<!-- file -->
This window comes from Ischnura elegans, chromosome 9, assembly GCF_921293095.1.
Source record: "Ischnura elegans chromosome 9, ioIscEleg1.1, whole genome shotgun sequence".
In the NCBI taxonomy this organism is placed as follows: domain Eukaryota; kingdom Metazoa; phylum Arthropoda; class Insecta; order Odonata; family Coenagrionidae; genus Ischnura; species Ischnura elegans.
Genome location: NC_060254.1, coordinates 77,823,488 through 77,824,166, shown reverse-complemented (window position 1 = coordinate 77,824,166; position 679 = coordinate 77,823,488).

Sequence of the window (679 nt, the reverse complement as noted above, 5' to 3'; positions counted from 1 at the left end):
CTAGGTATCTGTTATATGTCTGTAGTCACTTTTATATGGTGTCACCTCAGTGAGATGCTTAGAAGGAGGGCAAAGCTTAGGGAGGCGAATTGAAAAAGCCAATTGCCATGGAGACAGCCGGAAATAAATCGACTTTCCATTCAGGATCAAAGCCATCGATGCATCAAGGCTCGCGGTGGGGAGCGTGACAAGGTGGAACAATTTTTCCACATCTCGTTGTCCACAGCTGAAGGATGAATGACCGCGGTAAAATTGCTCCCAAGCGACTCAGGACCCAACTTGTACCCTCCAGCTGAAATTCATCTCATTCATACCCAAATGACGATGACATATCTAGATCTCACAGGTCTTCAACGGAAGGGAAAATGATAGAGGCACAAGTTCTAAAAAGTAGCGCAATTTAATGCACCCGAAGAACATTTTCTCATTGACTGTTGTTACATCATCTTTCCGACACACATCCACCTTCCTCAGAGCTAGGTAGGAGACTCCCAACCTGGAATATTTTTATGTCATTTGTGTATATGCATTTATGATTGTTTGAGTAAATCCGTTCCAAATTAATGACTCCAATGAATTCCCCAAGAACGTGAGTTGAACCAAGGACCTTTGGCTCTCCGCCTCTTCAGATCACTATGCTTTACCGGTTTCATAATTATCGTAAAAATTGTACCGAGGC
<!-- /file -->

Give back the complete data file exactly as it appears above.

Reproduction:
This window comes from Ischnura elegans, chromosome 9, assembly GCF_921293095.1.
Source record: "Ischnura elegans chromosome 9, ioIscEleg1.1, whole genome shotgun sequence".
In the NCBI taxonomy this organism is placed as follows: domain Eukaryota; kingdom Metazoa; phylum Arthropoda; class Insecta; order Odonata; family Coenagrionidae; genus Ischnura; species Ischnura elegans.
Genome location: NC_060254.1, coordinates 77,823,488 through 77,824,166, shown reverse-complemented (window position 1 = coordinate 77,824,166; position 679 = coordinate 77,823,488).

Sequence of the window (679 nt, the reverse complement as noted above, 5' to 3'; positions counted from 1 at the left end):
CTAGGTATCTGTTATATGTCTGTAGTCACTTTTATATGGTGTCACCTCAGTGAGATGCTTAGAAGGAGGGCAAAGCTTAGGGAGGCGAATTGAAAAAGCCAATTGCCATGGAGACAGCCGGAAATAAATCGACTTTCCATTCAGGATCAAAGCCATCGATGCATCAAGGCTCGCGGTGGGGAGCGTGACAAGGTGGAACAATTTTTCCACATCTCGTTGTCCACAGCTGAAGGATGAATGACCGCGGTAAAATTGCTCCCAAGCGACTCAGGACCCAACTTGTACCCTCCAGCTGAAATTCATCTCATTCATACCCAAATGACGATGACATATCTAGATCTCACAGGTCTTCAACGGAAGGGAAAATGATAGAGGCACAAGTTCTAAAAAGTAGCGCAATTTAATGCACCCGAAGAACATTTTCTCATTGACTGTTGTTACATCATCTTTCCGACACACATCCACCTTCCTCAGAGCTAGGTAGGAGACTCCCAACCTGGAATATTTTTATGTCATTTGTGTATATGCATTTATGATTGTTTGAGTAAATCCGTTCCAAATTAATGACTCCAATGAATTCCCCAAGAACGTGAGTTGAACCAAGGACCTTTGGCTCTCCGCCTCTTCAGATCACTATGCTTTACCGGTTTCATAATTATCGTAAAAATTGTACCGAGGC